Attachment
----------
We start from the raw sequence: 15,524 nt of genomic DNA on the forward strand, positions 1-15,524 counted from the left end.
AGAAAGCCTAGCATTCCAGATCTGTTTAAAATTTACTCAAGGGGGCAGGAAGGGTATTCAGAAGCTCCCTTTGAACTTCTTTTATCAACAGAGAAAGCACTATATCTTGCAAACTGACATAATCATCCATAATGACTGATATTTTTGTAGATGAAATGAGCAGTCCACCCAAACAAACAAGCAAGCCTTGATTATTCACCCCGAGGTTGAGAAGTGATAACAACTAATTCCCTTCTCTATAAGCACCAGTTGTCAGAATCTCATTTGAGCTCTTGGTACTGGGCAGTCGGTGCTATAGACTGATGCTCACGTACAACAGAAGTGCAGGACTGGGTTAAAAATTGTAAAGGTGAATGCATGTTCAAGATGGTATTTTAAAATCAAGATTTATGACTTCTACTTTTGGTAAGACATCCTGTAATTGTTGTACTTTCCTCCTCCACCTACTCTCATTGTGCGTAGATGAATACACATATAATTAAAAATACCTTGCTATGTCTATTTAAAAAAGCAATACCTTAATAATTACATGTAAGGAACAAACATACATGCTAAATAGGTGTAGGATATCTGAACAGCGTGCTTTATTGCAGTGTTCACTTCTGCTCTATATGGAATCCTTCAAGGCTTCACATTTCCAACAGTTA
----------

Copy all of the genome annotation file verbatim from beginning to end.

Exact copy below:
We start from the raw sequence: 15,524 nt of genomic DNA on the forward strand, positions 1-15,524 counted from the left end.
AGAAAGCCTAGCATTCCAGATCTGTTTAAAATTTACTCAAGGGGGCAGGAAGGGTATTCAGAAGCTCCCTTTGAACTTCTTTTATCAACAGAGAAAGCACTATATCTTGCAAACTGACATAATCATCCATAATGACTGATATTTTTGTAGATGAAATGAGCAGTCCACCCAAACAAACAAGCAAGCCTTGATTATTCACCCCGAGGTTGAGAAGTGATAACAACTAATTCCCTTCTCTATAAGCACCAGTTGTCAGAATCTCATTTGAGCTCTTGGTACTGGGCAGTCGGTGCTATAGACTGATGCTCACGTACAACAGAAGTGCAGGACTGGGTTAAAAATTGTAAAGGTGAATGCATGTTCAAGATGGTATTTTAAAATCAAGATTTATGACTTCTACTTTTGGTAAGACATCCTGTAATTGTTGTACTTTCCTCCTCCACCTACTCTCATTGTGCGTAGATGAATACACATATAATTAAAAATACCTTGCTATGTCTATTTAAAAAAGCAATACCTTAATAATTACATGTAAGGAACAAACATACATGCTAAATAGGTGTAGGATATCTGAACAGCGTGCTTTATTGCAGTGTTCACTTCTGCTCTATATGGAATCCTTCAAGGCTTCACATTTCCAACAGTTA